Your wood is ready to get some finish or stain on it. Although power sanders save time and effort, they have disadvantages as well. Power sander leaves curly marks on the surface, and you will not be able to notice the marks until it's time for applying the final finish.
Avoid Curly Marks Created from Power Sanders?
One drawback of using power sanders is, they can create curly marks on the surface which are nearly impossible to detect while sanding. This can cause you to re-sand the entire project and re-apply the finish on it.
Follow the instructions below to eliminate these curly marks:
How to Sand Wood by Hands?
Using hands to sand wood requires different equipment. You can sand using a flat sanding block, and a quarter sheet power sander. Both have a field of expertise with pros and cons.
If your wood surface has curves, softening corners and edges, you can go without using a sanding block. But when you deal with flat surfaces, make sure you use a sanding block, which is available in local hardware stores.
Be sure to attach a soft layer like the corkboard to the sanding block's face. It's not necessary, but helpful.
Now, onto the sanding.
Get a flat block and hold it against your sanding block. The flat block should be opposite to the wood surface. Sanding block needs to face the edge of the wood. Furthermore, sand back and forth to the direction of the wood grain.
Sanding across the grain will result in sanding marks at the end, and you will need to remove the marks using an 80-grit sandpaper and further sand using finer sandpaper to smoothen the surface.
How to Sand Rougher Wood?
When it’s about sanding more rough wood, it’s pretty much the same. But it’s worth talking about some tips regarding it to make the process efficient.
Rougher wood requires coarser grit to start the process. Wood that has not been sanded before is more uneven than wood that has been through a sanding process previously. Using an 80-grit sandpaper will bring good results in this case.
As the surface has not been sanded,
The sanding process will take a long time to finish. You must make the surface flat. Using a power sander will do the work much faster, but you can use your hands as well. If you sand the wood with a 120-grit sandpaper at first, there will be slight hills and uneven areas across the surface.
So, you will need to sand it further with an 80-grit sandpaper, which will be more time consuming and tiring. Therefore, you better start sanding by 80 grit sandpaper from the beginning even though it takes time.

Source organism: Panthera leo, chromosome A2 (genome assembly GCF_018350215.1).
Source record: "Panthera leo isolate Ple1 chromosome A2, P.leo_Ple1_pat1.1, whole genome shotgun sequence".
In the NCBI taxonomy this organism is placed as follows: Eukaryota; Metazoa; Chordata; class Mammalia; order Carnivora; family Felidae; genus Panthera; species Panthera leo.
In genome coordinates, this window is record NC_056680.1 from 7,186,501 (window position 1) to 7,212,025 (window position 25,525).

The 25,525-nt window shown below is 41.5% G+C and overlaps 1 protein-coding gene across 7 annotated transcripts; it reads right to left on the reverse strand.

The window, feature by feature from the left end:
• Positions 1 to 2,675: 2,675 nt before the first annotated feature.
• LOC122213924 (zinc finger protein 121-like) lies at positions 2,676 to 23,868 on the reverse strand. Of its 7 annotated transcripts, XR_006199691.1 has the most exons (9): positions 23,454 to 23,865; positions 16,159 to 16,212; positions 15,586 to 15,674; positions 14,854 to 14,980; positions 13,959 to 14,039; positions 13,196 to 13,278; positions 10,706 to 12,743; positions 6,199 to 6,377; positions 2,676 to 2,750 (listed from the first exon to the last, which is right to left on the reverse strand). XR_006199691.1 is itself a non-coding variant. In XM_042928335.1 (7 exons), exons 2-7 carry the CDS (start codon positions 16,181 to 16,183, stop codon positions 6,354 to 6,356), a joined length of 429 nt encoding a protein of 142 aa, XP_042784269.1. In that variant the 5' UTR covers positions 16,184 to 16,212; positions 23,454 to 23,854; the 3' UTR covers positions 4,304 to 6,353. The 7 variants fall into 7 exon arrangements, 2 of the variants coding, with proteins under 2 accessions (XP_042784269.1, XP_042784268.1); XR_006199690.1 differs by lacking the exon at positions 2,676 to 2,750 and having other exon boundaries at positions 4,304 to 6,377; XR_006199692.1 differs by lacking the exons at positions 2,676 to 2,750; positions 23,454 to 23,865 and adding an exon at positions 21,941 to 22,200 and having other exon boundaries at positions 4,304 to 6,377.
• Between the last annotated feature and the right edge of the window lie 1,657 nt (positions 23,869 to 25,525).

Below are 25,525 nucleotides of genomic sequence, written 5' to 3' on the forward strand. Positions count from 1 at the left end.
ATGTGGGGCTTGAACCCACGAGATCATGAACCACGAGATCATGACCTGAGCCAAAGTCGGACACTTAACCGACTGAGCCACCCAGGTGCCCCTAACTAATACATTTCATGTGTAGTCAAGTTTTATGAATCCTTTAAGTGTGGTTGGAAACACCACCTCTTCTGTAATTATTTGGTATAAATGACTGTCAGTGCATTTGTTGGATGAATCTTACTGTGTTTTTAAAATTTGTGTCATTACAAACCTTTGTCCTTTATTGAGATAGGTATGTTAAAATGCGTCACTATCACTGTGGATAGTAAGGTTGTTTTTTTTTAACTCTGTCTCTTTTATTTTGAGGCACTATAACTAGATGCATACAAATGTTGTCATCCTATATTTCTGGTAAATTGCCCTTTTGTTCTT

When you are done sanding, you will find that the surface is flat and smooth to touch. You need to check whether there are still any uneven areas or hills on the surface.
To do that,
Use a flashlight and hold it at a low angle, then check across the wood in different directions. Uneven and hilly areas will be identified easily. To eliminate those uneven areas easily, take a pencil, and draw lines in those areas.
Further sand across the board until you erase pencil lines by sanding. When the lines are gone, the surface is adequately sanded without any high areas.
At this stage of sanding,
remove the sawdust to avoid subtle pitfalls. Using compressed air, or vacuum, or brush will do the trick here. To make the surface more appealing, be sure to remove dust using a tack cloth. Now, you can advance through various grits of sandpaper until you get the desired finish.
Depending on the application, some will end at 120 and some at 220-grit sandpaper. The process will not take long as before when you went through different grits. That's because you have already flattened the surface using an 80-grit and even smoothen it using the pencil method.
You can use the pencil method for each grit sandpaper to get a more delicate finish. The pencil marks will get lighter as you proceed to the higher grits.
Pro Tips for Sanding by Hand
Using a power tool to sand will bring the best results. However, if you use some special tools with proper sandpaper and follow some pro tips, you can improve the sanding quality significantly even by using hands.
Following tips that are given below will require:
Using a sanding block makes the sanding process far efficient. These are some effective tips to sand using a sanding block:
Foam Pipe Insulation
Contour Sanding Grip
Custom Block for Sanding on Complex Shapes
Although sanding wood seems quite an easy task, it's challenging to get the utmost smoothness on the wood if you don't know or follow pro tips and techniques.
If you previously failed to sand any wood perfectly, this guide will surely help you to get your desired smooth surface.